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Revised amnesty clause raises questions

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If waived by the Trail Blazers, Brandon Roy would have no say in which team acquires him. (AP)

We’ve all been obsessing for months over the new amnesty rule, which will allow each team to cut one player currently under contract and have that player’s salary (which the team must still pay) vanish from its salary-cap number. Teams will be able to use amnesty once over the course of the new collective bargaining agreement.

The rule comes loaded with moral issues: Why should teams that signed or acquired overpaid, non-productive players be rewarded with a get-out-of-jail free card, especially since the new, harsh luxury-tax penalties won’t come into effect until the 2013-14 season, giving teams two years to prepare? And wouldn’t the rule be unfair to teams that have kept their cap sheets clean for this crop of free agents? They might face more competition as rivals shed salary, and players who end up as amnesty cuts might view such teams as unappealing destinations, since such players could sign minimum-level deals with glamorous contenders.

The league has tried to fix that last issue by creating a waiver process for players cut via amnesty, according to the details of the league’s proposal. The net result is that teams under the cap will have the first shot at any amnesty victims, preventing those players from flocking to contenders over the cap (the Lakers, Mavericks, Celtics, Spurs, Magic, Bulls and even the Grizzlies). Here’s a slightly simplified version of how it will work:

• Say the Trail Blazers use their amnesty provision on Brandon Roy, who is set to make $15 million this season and $69 million over the four years left on his contract. Releasing Roy would not take the Blazers under the cap — a reason they might wait — but it would take them under the dollar-for-dollar luxury-tax line. Read More…


  • Published On 1:14pm, Nov 28, 2011
  • New schedule good for money, bad for play

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    Borderline playoffs teams, like the Rockets, who have to face an elite team like the Heat on the road will be at a disadvantage. (Steve Mitchell-US PRESSWIRE)

    As expected, fans concerned with quality of play and teams getting ”normal” amounts of rest through the course of the season have lost out to maximizing revenue: The NBA will play a compressed 66-game schedule running from Christmas through April 28, and the compression will be such that the league may be forced to use back-to-backs in the second round of the playoffs.

    Two other consequences jump out from the NBA’s schedule parameters, first reported Sunday by Howard Beck of The New York Times:

    • Each team will play at least one and as many as three sets of back-to-back-to-back games — a grotesque emergency schedule quirk last unveiled during the lockout-shortened 1999 season.

    • The league had to trim some games to get from 82 to 66, and travel logistics make it most practical to cut games between Eastern and Western Conference teams. Each team normally plays all 15 teams from the opposite conference twice per season — one at home, once on the road. But this season, teams will play only three of those 15 teams twice. They’ll play six others once at home and the remaining six on the road.

    The most common question arising from all of this is: Which teams benefit or get hurt the most from a compressed schedule? That’s a thorny question, involving unknowns and small sample sizes, and I’ll address it in greater detail later this week. For now, let’s just say anyone giving you definitive answers is guessing.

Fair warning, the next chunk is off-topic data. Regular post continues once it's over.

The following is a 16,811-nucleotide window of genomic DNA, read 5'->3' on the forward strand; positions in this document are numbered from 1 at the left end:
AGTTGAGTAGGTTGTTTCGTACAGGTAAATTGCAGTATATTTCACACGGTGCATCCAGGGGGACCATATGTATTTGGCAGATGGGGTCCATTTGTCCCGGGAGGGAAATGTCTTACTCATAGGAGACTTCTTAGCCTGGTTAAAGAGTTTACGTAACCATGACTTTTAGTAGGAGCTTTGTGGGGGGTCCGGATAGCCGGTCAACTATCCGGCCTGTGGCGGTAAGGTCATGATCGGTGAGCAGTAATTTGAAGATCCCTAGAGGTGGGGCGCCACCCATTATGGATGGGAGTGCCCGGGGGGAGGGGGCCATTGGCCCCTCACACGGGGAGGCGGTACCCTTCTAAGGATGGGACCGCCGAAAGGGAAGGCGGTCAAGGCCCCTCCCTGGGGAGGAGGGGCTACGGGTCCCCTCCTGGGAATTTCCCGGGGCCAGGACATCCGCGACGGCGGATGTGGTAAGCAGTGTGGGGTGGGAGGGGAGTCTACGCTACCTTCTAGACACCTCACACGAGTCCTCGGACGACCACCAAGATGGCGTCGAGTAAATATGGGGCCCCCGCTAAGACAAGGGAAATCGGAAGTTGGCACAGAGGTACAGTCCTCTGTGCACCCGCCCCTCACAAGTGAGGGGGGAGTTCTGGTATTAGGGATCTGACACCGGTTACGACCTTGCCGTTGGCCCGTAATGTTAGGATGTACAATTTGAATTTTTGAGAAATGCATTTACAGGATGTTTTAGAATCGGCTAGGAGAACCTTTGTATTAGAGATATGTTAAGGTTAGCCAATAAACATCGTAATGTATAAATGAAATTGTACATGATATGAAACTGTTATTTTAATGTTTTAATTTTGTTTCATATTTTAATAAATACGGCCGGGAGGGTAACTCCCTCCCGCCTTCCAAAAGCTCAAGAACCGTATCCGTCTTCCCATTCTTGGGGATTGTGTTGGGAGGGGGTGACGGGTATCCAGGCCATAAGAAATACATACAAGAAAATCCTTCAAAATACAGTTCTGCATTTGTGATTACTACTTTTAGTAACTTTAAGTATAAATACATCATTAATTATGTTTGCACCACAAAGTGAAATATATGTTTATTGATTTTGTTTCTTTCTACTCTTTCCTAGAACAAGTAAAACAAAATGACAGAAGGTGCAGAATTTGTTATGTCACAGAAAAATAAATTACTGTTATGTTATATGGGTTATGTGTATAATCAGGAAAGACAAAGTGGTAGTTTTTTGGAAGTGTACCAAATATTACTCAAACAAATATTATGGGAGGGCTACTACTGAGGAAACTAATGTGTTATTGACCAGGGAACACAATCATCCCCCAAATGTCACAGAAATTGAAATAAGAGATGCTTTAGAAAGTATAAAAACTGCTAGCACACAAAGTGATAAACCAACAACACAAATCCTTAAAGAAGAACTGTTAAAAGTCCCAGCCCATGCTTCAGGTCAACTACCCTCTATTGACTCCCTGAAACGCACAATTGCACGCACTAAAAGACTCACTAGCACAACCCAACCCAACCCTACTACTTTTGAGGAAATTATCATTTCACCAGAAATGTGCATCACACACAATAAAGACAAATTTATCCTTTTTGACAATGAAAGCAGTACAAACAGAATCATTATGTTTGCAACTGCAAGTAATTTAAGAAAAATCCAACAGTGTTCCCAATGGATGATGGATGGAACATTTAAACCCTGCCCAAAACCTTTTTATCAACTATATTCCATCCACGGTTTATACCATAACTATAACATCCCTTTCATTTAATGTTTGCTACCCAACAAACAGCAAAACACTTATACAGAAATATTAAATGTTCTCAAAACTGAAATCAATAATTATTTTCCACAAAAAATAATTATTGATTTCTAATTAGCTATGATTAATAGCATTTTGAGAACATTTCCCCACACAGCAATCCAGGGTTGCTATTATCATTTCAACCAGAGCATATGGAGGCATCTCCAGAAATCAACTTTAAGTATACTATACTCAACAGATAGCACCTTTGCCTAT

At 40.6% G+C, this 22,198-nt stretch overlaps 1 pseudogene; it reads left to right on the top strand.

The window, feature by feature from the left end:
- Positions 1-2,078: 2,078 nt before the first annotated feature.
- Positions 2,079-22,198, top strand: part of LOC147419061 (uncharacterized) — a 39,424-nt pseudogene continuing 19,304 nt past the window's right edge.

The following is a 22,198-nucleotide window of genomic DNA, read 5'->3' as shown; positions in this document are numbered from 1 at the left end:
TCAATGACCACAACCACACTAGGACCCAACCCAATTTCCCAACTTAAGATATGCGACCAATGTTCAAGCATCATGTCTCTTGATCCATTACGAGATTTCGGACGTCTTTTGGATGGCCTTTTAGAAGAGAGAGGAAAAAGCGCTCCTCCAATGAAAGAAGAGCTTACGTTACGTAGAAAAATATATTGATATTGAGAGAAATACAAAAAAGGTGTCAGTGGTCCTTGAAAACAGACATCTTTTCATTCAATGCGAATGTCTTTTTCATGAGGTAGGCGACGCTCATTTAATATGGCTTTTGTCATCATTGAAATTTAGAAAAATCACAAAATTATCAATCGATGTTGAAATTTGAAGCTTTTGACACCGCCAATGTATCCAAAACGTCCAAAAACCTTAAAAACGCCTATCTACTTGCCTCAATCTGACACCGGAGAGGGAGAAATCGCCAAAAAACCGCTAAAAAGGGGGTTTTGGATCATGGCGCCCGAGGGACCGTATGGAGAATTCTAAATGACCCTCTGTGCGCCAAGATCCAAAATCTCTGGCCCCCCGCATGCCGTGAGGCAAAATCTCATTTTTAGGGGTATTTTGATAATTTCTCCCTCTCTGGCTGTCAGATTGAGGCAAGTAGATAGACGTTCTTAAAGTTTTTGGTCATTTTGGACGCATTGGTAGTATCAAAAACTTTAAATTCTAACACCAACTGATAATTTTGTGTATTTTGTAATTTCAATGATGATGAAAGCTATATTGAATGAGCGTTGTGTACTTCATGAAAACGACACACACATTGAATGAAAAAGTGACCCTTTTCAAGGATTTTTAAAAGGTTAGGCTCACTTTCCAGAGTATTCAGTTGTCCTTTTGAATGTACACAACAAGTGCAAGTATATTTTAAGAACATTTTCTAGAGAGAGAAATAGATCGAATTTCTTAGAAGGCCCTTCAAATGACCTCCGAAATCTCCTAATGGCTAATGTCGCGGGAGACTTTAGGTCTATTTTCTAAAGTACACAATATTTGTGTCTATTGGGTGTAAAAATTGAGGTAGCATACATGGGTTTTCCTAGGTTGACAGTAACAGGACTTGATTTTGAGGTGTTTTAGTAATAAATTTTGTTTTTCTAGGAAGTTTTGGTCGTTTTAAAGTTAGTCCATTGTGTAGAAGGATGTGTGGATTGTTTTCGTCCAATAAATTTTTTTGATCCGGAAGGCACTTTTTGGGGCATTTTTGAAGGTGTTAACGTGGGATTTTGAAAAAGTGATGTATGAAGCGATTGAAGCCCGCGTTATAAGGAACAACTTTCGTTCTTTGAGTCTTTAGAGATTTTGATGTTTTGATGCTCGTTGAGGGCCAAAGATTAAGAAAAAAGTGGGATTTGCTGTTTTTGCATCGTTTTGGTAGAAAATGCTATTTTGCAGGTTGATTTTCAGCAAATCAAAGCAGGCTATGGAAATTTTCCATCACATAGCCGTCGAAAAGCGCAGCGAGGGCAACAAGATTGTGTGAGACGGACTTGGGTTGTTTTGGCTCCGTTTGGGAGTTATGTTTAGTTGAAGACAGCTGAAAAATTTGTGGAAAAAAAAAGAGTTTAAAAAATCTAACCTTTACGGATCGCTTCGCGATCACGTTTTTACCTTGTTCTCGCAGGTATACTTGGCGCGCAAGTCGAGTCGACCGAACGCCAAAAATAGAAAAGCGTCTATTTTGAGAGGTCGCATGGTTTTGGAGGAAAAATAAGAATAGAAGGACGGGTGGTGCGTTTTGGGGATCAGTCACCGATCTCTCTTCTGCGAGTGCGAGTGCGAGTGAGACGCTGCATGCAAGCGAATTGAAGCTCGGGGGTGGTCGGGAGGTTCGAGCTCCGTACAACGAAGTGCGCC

The compressed schedule creates a few other issues we can address more quickly: Read More…


  • Published On 11:01am, Nov 28, 2011
  • CBA questions for teams: Western Conference

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    We’re pondering what the end of the lockout means for every team. Here’s our look at the Eastern Conference, a list from May of the likely amnesty candidates and position-by-position lists of the top free agents available – big men, wings and point guards.

    On to the Western Conference, in alphabetical order:

    DALLAS MAVERICKS

    Re-signing Tyson Chandler is key to the Mavericks' hopes of repeating as champs. (MCT/Landov)

    Can they re-sign Tyson Chandler, Caron Butler, J.J. Barea, DeShawn Stevenson and other free agents from their championship nucleus? Chandler has speculated that a harsher luxury tax — which made it into the new deal — could prevent the Mavericks from re-signing him. Good news for Chandler: The deal includes a two-year grace period before harsher tax penalties come in, but as I explained earlier, it includes a funky new mechanism that will make it impossible for the Mavs to re-sign Chandler (and their other free agents) and use the full mid-level exception on an outside free agent.

    Still, Dallas can re-sign each player and use the limited “mini” mid-level exception (on an outside free agent) available to teams over the projected tax line. The Mavs have about $62 million already committed for this season, meaning signing Chandler alone would take them over the tax. Re-signing all of these players might put them $10 million to $12 million or more over the tax, but owner Mark Cuban is likely willing to pay the dollar-for-dollar penalty now, knowing several key contributors (including Jason Kidd and Jason Terry) come off the books soon. The Mavs can also carve out some cap room by using the amnesty provision on Brendan Haywood.

    Read More…


  • Published On 5:40pm, Nov 26, 2011
  • CBA questions for teams: Eastern Conference

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    We’re still trying to ferret out the key details of the new proposed collective bargaining agreement — the ones that will define whether the NBA has made a real change beyond grabbing money from the players. In the meantime, here are CBA-related questions for each of the league’s 30 teams, starting with the Eastern Conference and continuing to the Western Conference. (Also, here’s a list from May of the likely amnesty candidates as well as a list of the best free agents available divided into big men, wings and point guards.)

    ATLANTA HAWKS

    The Hawks could use their amnesty provision on Marvin Williams, but it won't help their cap sheet much.. (AP)